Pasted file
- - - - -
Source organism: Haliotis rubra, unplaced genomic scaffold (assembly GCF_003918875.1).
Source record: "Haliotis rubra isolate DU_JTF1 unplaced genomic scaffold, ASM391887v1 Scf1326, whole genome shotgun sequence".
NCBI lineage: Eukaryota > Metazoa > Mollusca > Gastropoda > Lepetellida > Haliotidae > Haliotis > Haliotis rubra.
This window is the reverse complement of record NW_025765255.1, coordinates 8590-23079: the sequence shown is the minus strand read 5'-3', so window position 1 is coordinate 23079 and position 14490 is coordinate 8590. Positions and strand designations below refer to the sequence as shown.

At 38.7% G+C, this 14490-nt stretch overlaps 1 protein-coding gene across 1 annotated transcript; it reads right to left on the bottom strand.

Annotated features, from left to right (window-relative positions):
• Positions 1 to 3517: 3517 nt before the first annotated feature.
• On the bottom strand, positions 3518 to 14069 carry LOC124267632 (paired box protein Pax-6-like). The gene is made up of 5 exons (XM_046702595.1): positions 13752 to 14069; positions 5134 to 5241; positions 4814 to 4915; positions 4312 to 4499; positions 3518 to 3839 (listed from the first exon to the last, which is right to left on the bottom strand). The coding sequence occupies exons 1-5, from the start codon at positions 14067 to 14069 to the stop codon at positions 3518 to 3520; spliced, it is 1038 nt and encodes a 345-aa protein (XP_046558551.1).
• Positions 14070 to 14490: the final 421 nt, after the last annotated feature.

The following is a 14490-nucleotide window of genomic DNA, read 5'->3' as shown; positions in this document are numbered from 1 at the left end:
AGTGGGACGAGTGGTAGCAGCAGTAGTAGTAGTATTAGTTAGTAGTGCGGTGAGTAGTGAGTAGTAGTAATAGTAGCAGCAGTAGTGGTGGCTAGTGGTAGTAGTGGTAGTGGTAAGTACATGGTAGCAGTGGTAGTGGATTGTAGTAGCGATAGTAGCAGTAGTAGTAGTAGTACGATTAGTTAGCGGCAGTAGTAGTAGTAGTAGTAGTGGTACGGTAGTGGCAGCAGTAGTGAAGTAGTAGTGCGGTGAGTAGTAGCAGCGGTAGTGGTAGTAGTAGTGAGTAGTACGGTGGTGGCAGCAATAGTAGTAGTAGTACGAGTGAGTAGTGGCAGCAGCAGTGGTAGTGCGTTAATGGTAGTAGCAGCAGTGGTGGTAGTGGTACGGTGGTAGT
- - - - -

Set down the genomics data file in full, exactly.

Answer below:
Source organism: Haliotis rubra, unplaced genomic scaffold (assembly GCF_003918875.1).
Source record: "Haliotis rubra isolate DU_JTF1 unplaced genomic scaffold, ASM391887v1 Scf1326, whole genome shotgun sequence".
NCBI lineage: Eukaryota > Metazoa > Mollusca > Gastropoda > Lepetellida > Haliotidae > Haliotis > Haliotis rubra.
This window is the reverse complement of record NW_025765255.1, coordinates 8590-23079: the sequence shown is the minus strand read 5'-3', so window position 1 is coordinate 23079 and position 14490 is coordinate 8590. Positions and strand designations below refer to the sequence as shown.

At 38.7% G+C, this 14490-nt stretch overlaps 1 protein-coding gene across 1 annotated transcript; it reads right to left on the bottom strand.

Annotated features, from left to right (window-relative positions):
• Positions 1 to 3517: 3517 nt before the first annotated feature.
• On the bottom strand, positions 3518 to 14069 carry LOC124267632 (paired box protein Pax-6-like). The gene is made up of 5 exons (XM_046702595.1): positions 13752 to 14069; positions 5134 to 5241; positions 4814 to 4915; positions 4312 to 4499; positions 3518 to 3839 (listed from the first exon to the last, which is right to left on the bottom strand). The coding sequence occupies exons 1-5, from the start codon at positions 14067 to 14069 to the stop codon at positions 3518 to 3520; spliced, it is 1038 nt and encodes a 345-aa protein (XP_046558551.1).
• Positions 14070 to 14490: the final 421 nt, after the last annotated feature.

The following is a 14490-nucleotide window of genomic DNA, read 5'->3' as shown; positions in this document are numbered from 1 at the left end:
AGTGGGACGAGTGGTAGCAGCAGTAGTAGTAGTATTAGTTAGTAGTGCGGTGAGTAGTGAGTAGTAGTAATAGTAGCAGCAGTAGTGGTGGCTAGTGGTAGTAGTGGTAGTGGTAAGTACATGGTAGCAGTGGTAGTGGATTGTAGTAGCGATAGTAGCAGTAGTAGTAGTAGTACGATTAGTTAGCGGCAGTAGTAGTAGTAGTAGTAGTGGTACGGTAGTGGCAGCAGTAGTGAAGTAGTAGTGCGGTGAGTAGTAGCAGCGGTAGTGGTAGTAGTAGTGAGTAGTACGGTGGTGGCAGCAATAGTAGTAGTAGTACGAGTGAGTAGTGGCAGCAGCAGTGGTAGTGCGTTAATGGTAGTAGCAGCAGTGGTGGTAGTGGTACGGTGGTAGT